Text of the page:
It will cost more to get an FHA-insured loan, starting Monday. You have this weekend to apply for an FHA-insured mortgage and grab the lower premiums.
The Federal Housing Administration insures mortgages, and it has a two-part premium structure. There's an upfront premium, which is a percentage of the loan amount and is paid at closing; and there is the annual premium, which is added to the borrower's monthly payment.
Starting Monday, the annual premium goes up by a quarter of a percentage point for new loans. The rate increase affects people who apply for FHA loans on Monday or thereafter. If you already have an FHA loan, your premium will stay the same. If you have applied for an FHA-insured mortgage before Monday -- in other words, if your FHA case number is issued before April 18 -- you'll pay today's lower premium instead of the higher premium that kicks in Monday.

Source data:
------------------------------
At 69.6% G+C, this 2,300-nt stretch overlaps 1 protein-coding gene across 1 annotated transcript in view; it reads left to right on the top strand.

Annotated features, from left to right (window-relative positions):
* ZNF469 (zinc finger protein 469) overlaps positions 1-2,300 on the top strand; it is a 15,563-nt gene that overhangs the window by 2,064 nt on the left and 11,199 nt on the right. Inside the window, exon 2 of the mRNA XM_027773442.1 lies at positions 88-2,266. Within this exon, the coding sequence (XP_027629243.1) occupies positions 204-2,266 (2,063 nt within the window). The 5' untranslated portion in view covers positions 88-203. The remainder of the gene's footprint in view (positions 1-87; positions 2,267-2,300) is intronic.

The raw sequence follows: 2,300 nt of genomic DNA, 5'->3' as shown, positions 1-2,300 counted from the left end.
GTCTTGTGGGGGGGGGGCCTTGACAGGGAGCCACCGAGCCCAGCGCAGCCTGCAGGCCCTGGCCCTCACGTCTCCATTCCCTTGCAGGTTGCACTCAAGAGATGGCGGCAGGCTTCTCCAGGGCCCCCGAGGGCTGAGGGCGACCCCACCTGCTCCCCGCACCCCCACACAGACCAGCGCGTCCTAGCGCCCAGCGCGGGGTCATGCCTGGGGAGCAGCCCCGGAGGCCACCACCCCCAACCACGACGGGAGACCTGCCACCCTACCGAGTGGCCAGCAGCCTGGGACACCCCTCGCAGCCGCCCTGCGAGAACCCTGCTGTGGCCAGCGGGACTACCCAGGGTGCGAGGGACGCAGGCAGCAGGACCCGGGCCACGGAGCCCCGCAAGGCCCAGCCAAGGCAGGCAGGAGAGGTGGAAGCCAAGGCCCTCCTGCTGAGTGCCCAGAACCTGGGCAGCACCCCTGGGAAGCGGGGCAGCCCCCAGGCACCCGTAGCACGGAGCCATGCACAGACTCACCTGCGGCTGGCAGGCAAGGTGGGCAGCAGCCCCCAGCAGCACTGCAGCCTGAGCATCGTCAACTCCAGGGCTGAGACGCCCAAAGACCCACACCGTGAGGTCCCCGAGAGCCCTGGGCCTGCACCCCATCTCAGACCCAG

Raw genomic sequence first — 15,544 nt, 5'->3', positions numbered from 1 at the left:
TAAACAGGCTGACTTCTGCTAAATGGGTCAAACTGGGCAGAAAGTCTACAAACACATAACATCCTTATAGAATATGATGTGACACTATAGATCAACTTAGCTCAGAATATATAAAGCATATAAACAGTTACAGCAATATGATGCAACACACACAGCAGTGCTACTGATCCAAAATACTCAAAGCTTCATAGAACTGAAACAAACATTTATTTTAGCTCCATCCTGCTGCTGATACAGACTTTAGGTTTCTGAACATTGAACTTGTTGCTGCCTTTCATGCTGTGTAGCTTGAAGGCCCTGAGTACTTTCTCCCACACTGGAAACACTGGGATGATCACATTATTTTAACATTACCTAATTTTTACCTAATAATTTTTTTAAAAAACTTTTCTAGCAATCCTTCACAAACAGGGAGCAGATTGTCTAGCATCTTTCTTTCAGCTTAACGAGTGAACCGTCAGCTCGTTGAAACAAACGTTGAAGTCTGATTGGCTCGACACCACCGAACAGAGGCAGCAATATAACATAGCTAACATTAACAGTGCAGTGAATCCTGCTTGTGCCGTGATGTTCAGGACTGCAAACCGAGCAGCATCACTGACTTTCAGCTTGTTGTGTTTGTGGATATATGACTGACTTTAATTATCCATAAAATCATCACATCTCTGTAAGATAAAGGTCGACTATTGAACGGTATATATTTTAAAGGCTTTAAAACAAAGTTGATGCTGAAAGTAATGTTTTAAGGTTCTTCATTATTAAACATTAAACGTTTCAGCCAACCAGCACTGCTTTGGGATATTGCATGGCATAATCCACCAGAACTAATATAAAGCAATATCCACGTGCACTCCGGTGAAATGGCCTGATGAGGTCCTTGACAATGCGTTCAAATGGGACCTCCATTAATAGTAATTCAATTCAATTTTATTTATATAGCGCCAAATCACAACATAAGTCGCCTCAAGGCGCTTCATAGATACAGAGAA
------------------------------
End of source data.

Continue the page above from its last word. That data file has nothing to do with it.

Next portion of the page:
Premiums vary, depending on the size of the down payment and whether the borrower gets a 15-year loan or one for a longer term. With the most common FHA-insured loan, the borrower puts down 3.5 percent and gets a 30-year mortgage. The annual premium for such a borrower will be 1.1 percent beginning Monday, up from 0.85 percent.
For someone getting a $200,000 mortgage, it would cost $41.67 a month more to wait and apply for an FHA loan Monday than to apply for an FHA loan today or this weekend. That's 0.25 percent of $200,000, which equals $500 a year. Divided by 12 months, that's $41.67 a month.